Studies show: Participating in
Description: The program involves making lifestyle changes that incorporate three areas: a healthy relationship with food, physical activity, and balance and motivation in your life as a whole. Participants can sign up in person, by phone, or online; prepared meals and snacks are the core of the program.
Participants are given a customized plan built for them with the assistance of a "personal consultant" who coaches clients through their weight loss, as well as three meals and up to three snacks per day to be accompanied by fresh fruits and vegetables. The company says its meals teach clients about eating a nutritious, balanced diet that is high in fiber and moderate in fat and sodium.
Studies show: People who stick with the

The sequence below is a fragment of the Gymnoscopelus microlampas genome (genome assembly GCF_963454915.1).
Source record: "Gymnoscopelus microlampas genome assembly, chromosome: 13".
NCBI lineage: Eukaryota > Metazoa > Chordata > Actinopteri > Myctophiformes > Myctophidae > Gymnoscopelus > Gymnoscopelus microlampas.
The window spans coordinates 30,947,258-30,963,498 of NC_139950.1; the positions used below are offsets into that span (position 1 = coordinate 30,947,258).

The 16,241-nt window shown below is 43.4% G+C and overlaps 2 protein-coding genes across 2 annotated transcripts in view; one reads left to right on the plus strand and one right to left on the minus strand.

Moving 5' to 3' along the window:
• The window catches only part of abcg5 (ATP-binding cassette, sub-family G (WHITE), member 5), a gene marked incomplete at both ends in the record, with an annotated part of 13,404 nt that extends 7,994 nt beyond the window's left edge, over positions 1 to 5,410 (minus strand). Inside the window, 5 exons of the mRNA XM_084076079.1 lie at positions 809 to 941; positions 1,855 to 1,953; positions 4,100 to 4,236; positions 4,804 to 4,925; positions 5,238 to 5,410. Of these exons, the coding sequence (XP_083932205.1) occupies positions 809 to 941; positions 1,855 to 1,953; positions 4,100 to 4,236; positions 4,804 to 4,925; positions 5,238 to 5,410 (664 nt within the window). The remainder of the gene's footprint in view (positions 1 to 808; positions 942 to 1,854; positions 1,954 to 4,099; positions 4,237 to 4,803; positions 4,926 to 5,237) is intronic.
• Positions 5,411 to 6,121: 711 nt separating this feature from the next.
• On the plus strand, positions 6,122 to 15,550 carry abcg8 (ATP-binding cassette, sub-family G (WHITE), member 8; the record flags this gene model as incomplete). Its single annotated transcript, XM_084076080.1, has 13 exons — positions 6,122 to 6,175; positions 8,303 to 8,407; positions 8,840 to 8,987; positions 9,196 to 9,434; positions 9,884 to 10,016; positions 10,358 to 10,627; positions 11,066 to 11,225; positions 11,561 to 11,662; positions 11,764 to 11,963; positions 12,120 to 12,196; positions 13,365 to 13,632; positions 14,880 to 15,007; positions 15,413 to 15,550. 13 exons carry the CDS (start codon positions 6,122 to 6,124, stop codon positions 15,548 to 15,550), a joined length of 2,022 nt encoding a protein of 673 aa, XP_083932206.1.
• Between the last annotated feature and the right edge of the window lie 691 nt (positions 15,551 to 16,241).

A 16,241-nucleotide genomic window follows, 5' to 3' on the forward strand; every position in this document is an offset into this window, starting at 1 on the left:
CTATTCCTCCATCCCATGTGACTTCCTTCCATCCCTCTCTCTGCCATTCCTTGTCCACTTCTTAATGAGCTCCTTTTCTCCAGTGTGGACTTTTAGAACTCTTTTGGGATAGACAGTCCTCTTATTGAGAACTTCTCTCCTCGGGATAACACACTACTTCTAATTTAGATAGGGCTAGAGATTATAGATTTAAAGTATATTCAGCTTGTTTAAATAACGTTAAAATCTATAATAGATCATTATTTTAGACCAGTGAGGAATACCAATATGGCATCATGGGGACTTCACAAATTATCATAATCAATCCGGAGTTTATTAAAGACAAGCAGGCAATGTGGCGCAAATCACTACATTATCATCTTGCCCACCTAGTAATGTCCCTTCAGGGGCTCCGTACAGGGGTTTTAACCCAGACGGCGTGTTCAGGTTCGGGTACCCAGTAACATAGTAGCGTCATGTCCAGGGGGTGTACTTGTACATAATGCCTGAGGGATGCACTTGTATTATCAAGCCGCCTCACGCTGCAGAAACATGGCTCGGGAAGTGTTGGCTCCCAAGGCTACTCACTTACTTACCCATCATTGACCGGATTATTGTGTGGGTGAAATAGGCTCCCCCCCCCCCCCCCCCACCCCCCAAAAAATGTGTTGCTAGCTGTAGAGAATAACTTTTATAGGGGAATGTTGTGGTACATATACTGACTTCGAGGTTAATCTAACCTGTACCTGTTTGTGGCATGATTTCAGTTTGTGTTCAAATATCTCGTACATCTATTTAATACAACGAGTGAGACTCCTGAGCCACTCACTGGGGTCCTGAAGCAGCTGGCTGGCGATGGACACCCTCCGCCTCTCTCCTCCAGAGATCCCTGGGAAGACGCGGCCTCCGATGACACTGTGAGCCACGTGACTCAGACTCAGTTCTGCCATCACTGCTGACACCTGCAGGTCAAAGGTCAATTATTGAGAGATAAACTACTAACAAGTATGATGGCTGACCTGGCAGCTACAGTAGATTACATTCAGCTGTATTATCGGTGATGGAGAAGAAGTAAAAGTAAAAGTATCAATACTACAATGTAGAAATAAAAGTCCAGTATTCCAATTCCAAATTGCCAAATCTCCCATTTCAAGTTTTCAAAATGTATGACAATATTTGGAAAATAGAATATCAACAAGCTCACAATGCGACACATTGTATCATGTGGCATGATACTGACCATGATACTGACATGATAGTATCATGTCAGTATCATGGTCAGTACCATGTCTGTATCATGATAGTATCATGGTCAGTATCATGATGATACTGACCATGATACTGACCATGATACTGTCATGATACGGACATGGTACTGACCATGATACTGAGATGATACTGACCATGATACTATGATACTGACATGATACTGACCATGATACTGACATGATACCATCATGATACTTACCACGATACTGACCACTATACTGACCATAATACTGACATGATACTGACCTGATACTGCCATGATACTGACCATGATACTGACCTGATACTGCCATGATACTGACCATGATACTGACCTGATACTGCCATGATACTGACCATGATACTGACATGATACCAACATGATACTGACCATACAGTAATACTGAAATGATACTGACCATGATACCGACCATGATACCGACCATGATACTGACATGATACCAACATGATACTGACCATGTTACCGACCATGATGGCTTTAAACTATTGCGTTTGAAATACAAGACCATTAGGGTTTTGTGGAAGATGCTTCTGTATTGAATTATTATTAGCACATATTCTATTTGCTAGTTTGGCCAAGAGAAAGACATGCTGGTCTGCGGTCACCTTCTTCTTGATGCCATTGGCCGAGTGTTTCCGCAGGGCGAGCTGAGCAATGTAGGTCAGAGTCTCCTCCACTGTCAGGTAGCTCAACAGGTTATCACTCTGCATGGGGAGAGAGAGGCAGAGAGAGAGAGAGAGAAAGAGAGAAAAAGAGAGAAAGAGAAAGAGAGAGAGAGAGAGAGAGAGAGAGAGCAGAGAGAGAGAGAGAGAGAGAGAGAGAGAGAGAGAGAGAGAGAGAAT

Experts say: Since long-term data are hard to come by, it's unclear whether
Description: An online, subscription-based service, eDiets was started in 1998. The program, which includes home delivery of balanced meals, snacks, and desserts, offers 20 diet plans (customizable based on foods you enjoy), and the website offers members-only access to menus, recipes, support groups, and diet experts.
Studies show: Adherence to the plan earned average marks from Consumer Reports, and weight loss was found to be below average. eDiets earned high marks in the magazine's nutrition analysis category.
"The data that I've seen shows it really produces fairly minimal weight loss," Hill says. "But is that a bad thing if it takes little effort and you get a little bit of weight loss?"
Description: Based on the book "Eat More, Weigh Less: Dr.
Studies show: Weight loss over the long term is average, according to Consumer Reports, but long-term adherence is below average. It also earned an average mark on the nutrition analysis scale.
Experts say: Hill says he likes the Ornish diet because it's low in fat. "But the problem is it's so low in fat that it's hard for people to stick with it," he says. "It's effective but maybe not practical." The plan also emphasizes physical activity, which is a "shortcoming of other diet plans," Hill says.